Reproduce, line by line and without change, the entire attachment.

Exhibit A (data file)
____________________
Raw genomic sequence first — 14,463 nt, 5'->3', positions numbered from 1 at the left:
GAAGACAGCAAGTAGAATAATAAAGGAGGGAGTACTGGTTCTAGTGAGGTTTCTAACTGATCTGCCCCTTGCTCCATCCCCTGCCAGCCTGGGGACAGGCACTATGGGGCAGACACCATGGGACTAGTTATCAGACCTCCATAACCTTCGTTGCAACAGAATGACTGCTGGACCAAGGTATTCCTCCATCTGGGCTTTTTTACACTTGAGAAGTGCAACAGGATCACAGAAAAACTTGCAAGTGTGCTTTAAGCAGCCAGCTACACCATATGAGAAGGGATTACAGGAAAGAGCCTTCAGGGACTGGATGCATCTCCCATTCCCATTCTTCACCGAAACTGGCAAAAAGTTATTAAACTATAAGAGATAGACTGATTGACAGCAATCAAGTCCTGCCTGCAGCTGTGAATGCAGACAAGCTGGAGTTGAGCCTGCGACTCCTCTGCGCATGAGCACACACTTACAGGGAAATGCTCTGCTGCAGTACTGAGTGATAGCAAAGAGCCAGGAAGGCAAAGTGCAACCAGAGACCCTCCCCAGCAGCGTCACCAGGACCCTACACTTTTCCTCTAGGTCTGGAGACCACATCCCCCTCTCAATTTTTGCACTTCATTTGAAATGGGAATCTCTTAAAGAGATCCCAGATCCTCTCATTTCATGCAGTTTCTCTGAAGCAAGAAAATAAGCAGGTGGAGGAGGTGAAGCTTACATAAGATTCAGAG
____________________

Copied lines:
Raw genomic sequence first — 14,463 nt, 5'->3', positions numbered from 1 at the left:
GAAGACAGCAAGTAGAATAATAAAGGAGGGAGTACTGGTTCTAGTGAGGTTTCTAACTGATCTGCCCCTTGCTCCATCCCCTGCCAGCCTGGGGACAGGCACTATGGGGCAGACACCATGGGACTAGTTATCAGACCTCCATAACCTTCGTTGCAACAGAATGACTGCTGGACCAAGGTATTCCTCCATCTGGGCTTTTTTACACTTGAGAAGTGCAACAGGATCACAGAAAAACTTGCAAGTGTGCTTTAAGCAGCCAGCTACACCATATGAGAAGGGATTACAGGAAAGAGCCTTCAGGGACTGGATGCATCTCCCATTCCCATTCTTCACCGAAACTGGCAAAAAGTTATTAAACTATAAGAGATAGACTGATTGACAGCAATCAAGTCCTGCCTGCAGCTGTGAATGCAGACAAGCTGGAGTTGAGCCTGCGACTCCTCTGCGCATGAGCACACACTTACAGGGAAATGCTCTGCTGCAGTACTGAGTGATAGCAAAGAGCCAGGAAGGCAAAGTGCAACCAGAGACCCTCCCCAGCAGCGTCACCAGGACCCTACACTTTTCCTCTAGGTCTGGAGACCACATCCCCCTCTCAATTTTTGCACTTCATTTGAAATGGGAATCTCTTAAAGAGATCCCAGATCCTCTCATTTCATGCAGTTTCTCTGAAGCAAGAAAATAAGCAGGTGGAGGAGGTGAAGCTTACATAAGATTCAGAG